We weren’t in Los Angeles for that long, so we had to decide what we wanted to see. The Getty Villa of course, and the Natural History Museum of Los Angeles County, which has a wonderful collection of dinosaur fossils. I wish we could have gone to the Huntington Botanical Gardens, but there simply wasn’t time. And then we were on to San Francisco, where we went to an exhibit of skulls at the California Academy of Sciences and had tea at the Japanese Garden. The skulls were for Ophelia, the tea and garden were for me.
Again, there simply wasn’t enough time to see everything we wanted to in San Francisco. But we did the most important things, which were spend time with my brother, who introduced Ophelia to Speed Racer, and get a sense for one of the great cities of the world. I hope we can go back . . .
Life is like traveling, of course. (You knew this was a metaphor, right?) You’re passing through, and you don’t know how long you’re going to be here, so see what you can while you have the time. And do what you can, which brings me to the third lesson:
3. Experiences are more important than things.
There’s something refreshing about living out of a suitcase. You realize how little you actually need . . . We traveled with one suitcase between us, with our clothes and toiletries, and a carry-on bag each for our laptops, books, whatever we would need on planes. Whatever we could not replace or do without. Don’t get me wrong, I love my closet full of clothes, but I know that I don’t need them. And although I would not give up my pretty china, I can live very well, comfortably and even elegantly, with a mug, bowl, and plate, as I did for a month in Hungary.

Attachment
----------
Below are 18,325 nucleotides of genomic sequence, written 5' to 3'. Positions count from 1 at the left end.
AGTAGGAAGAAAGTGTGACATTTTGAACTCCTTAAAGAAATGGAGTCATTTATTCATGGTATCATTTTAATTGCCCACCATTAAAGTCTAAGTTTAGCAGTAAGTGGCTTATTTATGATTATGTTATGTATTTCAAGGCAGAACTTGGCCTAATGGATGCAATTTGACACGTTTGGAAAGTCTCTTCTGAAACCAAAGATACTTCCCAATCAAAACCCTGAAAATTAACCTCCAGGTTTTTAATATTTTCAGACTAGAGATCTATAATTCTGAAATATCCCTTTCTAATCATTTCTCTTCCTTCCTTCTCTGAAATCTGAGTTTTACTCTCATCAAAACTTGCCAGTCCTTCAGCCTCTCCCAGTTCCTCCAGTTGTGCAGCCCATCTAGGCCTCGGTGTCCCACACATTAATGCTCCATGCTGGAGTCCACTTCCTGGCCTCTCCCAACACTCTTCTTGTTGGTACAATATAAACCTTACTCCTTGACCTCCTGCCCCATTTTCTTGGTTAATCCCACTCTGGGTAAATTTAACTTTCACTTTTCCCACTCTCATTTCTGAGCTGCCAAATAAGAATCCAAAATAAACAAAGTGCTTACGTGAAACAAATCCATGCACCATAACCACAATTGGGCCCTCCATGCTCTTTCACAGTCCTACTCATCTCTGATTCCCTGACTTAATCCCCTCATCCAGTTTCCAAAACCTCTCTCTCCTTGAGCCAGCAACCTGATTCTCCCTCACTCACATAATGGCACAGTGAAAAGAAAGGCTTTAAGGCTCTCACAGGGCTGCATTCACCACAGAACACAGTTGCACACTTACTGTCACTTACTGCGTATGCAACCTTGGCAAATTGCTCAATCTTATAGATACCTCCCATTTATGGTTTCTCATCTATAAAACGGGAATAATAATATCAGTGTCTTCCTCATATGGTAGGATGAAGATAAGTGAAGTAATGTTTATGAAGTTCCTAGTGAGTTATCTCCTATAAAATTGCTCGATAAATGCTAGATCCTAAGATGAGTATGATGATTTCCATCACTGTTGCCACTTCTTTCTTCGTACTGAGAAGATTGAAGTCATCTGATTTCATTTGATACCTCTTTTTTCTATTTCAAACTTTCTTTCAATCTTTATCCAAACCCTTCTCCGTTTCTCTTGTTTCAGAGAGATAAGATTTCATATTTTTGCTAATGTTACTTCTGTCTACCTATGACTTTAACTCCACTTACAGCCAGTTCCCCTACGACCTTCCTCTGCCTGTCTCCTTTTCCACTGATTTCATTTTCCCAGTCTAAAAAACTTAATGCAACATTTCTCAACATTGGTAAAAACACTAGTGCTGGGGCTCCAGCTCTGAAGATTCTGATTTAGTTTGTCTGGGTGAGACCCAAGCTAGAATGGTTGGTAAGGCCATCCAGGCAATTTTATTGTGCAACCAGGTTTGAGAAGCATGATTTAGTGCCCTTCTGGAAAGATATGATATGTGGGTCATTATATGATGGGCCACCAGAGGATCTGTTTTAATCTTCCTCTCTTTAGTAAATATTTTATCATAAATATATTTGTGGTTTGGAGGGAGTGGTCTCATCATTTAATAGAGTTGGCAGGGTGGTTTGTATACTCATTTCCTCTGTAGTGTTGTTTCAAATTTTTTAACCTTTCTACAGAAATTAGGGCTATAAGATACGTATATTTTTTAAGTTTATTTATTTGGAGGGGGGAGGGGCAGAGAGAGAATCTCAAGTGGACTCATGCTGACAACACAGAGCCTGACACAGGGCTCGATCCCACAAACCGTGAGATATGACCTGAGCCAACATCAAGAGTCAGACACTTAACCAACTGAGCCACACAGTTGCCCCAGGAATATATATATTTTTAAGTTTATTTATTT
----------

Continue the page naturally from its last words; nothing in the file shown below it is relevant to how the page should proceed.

Doing is more important than having. In California, we walked on the beach, watching the sandpipers running back and forth. We ate inordinate amounts of ice cream. We ate crickets. (No, really, we ate crickets. They were sold in packets at the Natural History Museum, and Ophelia wanted to try them, and then of course I had to try as well. Because I couldn’t let her be the only one to eat crickets, could I? I would never live that down.) Back in Los Angeles after our trip to San Francisco, we got henna tattoos to commemorate our trip: a butterfly for me, a dragon for her. Our last day in Los Angeles, we wrote our names on the sand, knowing they would disappear, as the henna tattoos will in a couple of weeks (although right now they are still there, brown designs on our arms.)
It’s the things we do that we remember the most.
4. It’s good to come home.
Home isn’t a place you have. It’s a place you make. It’s good to make a home, and then travel away from it, and then come back to it. I write this sitting at the desk in my bedroom, which still needs work: shelves I need to buy and refinish, bed curtains that need to be put up. I moved into this apartment two months ago, and I’m not done decorating. But already it’s starting to feel like home, like a place I can wrap around myself on winter nights. It’s bright and cozy, and it makes me happy to be back.
So my advice to all you travelers, because you are all travelers, on this planet that is itself traveling through space, is: create a home, and then travel away from it so you can change and return, change and return. That’s what the waves do, and that’s what we have to do, because all life moves in cycles, and so should we. As though we were dancing . . .